“There’s a crack in everything, that’s where the light gets in” – Leonard Cohen. 

In most large organisations there is a problem that seem impervious to everything you throw at it. Training and mandating, workshops and awareness campaigns don’t make a dent. These problems usually boil down to one thing – behaviour. 

Bad behaviours?

Sometimes, while the new blood is keen, people who are already established and successful within an organisation don’t want to modernise. When that group is culturally dominant the change is stalled.   

Sometimes a blame culture arises. Problems are hidden away and soon compound themselves.

And sometimes a change imposed from above took too little account of its effect on those who must carry it out. But this won’t become clear before the initiative has gone pear-shaped.

If we project such problems to their limit each can have a nasty outcome. IT leaks, safety errors and endemic carelessness can all cost millions, plus the associated reputational damage.

The pearl in the oyster

“Bad behaviours” are, of course, all subtle, nuanced individual behaviours from people who don’t perceive themselves to be behaving badly at all. 

You shouldn’t be taking your phone into the lab, it’s not sterile, but your daughter is ill and the hospital could call at any moment. Your manager knows and turns a blind eye.

Like a pearl in an oyster, a culture grows around uncomfortable parts of the job so that we don’t feel the discomfort. But by masking one problem another is created. These behaviours won’t feel comfortable for those who are not complicit. There are now de facto two sets of rules. And decision-making just got a little bit harder.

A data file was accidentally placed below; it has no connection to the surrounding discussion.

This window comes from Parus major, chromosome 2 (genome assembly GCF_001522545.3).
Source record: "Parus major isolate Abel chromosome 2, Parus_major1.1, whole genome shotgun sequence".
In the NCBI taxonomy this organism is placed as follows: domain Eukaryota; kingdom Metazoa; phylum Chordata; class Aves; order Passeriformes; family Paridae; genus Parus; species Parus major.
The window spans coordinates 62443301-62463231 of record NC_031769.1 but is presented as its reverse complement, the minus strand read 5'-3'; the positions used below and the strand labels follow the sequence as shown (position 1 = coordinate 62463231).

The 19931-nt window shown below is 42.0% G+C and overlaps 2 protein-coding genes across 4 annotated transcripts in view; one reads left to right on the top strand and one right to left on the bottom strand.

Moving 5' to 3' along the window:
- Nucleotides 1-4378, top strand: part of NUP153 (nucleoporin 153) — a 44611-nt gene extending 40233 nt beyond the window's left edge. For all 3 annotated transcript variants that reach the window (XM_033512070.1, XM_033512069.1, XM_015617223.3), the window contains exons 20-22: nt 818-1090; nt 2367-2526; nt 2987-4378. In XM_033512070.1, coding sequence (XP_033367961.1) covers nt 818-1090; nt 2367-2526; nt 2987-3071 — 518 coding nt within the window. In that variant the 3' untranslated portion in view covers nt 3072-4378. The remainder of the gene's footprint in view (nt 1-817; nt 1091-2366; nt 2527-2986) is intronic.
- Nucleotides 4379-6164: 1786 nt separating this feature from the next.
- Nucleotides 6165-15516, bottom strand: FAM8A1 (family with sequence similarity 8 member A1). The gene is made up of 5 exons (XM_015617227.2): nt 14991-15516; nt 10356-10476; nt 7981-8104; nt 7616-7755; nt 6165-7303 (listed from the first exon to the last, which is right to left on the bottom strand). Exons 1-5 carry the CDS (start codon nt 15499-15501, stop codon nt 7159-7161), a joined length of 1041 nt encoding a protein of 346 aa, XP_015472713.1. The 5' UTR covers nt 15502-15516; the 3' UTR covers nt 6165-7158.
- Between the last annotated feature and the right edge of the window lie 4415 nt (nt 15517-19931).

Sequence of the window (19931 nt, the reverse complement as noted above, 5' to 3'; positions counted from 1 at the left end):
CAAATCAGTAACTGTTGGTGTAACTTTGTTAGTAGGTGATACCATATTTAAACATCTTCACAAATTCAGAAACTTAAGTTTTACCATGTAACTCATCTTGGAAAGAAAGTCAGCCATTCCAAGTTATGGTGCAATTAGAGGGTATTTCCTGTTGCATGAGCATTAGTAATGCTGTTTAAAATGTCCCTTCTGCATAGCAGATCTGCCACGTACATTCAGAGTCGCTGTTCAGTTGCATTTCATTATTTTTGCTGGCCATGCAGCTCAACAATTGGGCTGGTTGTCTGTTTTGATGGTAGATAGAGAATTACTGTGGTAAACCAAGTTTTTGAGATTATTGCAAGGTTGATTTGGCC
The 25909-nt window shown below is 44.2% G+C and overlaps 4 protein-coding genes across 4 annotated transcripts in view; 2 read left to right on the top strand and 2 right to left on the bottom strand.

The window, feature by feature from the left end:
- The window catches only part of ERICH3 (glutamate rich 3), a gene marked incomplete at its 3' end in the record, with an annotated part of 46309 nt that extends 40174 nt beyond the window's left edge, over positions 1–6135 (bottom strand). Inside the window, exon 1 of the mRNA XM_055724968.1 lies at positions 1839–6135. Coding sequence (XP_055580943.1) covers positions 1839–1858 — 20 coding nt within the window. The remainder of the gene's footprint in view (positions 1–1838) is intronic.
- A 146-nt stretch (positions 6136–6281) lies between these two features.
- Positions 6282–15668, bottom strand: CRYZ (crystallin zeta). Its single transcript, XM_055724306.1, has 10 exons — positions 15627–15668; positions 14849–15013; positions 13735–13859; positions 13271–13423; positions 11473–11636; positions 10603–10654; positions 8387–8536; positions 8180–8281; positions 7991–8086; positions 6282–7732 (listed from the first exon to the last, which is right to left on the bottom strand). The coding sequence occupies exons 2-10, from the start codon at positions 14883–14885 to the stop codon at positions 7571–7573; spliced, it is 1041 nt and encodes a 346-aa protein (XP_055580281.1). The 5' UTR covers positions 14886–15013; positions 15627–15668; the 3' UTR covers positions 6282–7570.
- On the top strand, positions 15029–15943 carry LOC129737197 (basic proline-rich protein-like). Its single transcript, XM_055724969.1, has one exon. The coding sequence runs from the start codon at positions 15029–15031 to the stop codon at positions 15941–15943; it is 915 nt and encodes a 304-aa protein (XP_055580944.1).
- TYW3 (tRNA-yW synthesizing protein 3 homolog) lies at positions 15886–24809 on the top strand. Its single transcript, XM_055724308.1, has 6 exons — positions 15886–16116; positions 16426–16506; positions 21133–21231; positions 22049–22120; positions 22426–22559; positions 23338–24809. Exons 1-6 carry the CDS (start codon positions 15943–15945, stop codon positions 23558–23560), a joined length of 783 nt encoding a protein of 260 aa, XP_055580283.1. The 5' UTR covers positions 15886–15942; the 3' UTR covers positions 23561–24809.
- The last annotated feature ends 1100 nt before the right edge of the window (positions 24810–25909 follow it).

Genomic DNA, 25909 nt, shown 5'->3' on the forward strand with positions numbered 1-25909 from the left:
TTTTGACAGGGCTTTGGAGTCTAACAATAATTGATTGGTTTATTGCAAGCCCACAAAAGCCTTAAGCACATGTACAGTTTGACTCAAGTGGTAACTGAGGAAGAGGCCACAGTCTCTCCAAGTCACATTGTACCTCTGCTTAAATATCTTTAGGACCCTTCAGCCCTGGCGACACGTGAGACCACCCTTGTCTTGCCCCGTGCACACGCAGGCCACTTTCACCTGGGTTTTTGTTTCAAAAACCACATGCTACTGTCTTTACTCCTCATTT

Making drama from a crisis

The good thing about these dysfunctional situations is that they can make great drama. Drama is about decision-making under pressure. Here are stories about people’s everyday struggles that are interesting to tell and engaging to watch.

When employees are allowed to confidentially complain about the difficulties they experience around compliance to a particular issue we learn all about these everyday struggles – the granular challenges around a compliance issue. What are the grey areas where people just don’t know the right thing to do? In what circumstances do people regularly find themselves doing things that they are unhappy about? 

The best material is to be found in the overlap of public and private. The workplace decisions that are most emotionally challenging. It’s amazing that it’s even possible to enter this intimate space with a group, but it’s something that drama is uniquely good at.

The magic of drama

Drama works by taking an issue, showing a little thing that can go wrong, and what can further go wrong to compound that, then ramping it up till the character is faced with a tough choice. We’ve immersed the audience into a situation and asked, “if this were you what would you do?” The magic of drama is that, without any need for instruction, beginning at an unconscious level, people try to answer the questions posed by the drama. It’s like when you shout at the TV at home “Don’t do that Kim, he’ll only take advantage!” After the viewing, we that thinking is drawn to the conscious level and the work towards solutions can begin. 

To get this kind of engagement it’s imperative to be bold: to acknowledge that we are all flawed; to explore the darkest recesses of the problem. A drama must be credible if it is to properly address the problem. 

Let in the light

So much corporate drama is little more than a thinly disguised lecture that commands no respect from its audience. Instead, we should put a high value on discovering where the real drama is and share that in a non-judgemental way. 

There’s a crack in everything, that’s where the light gets in.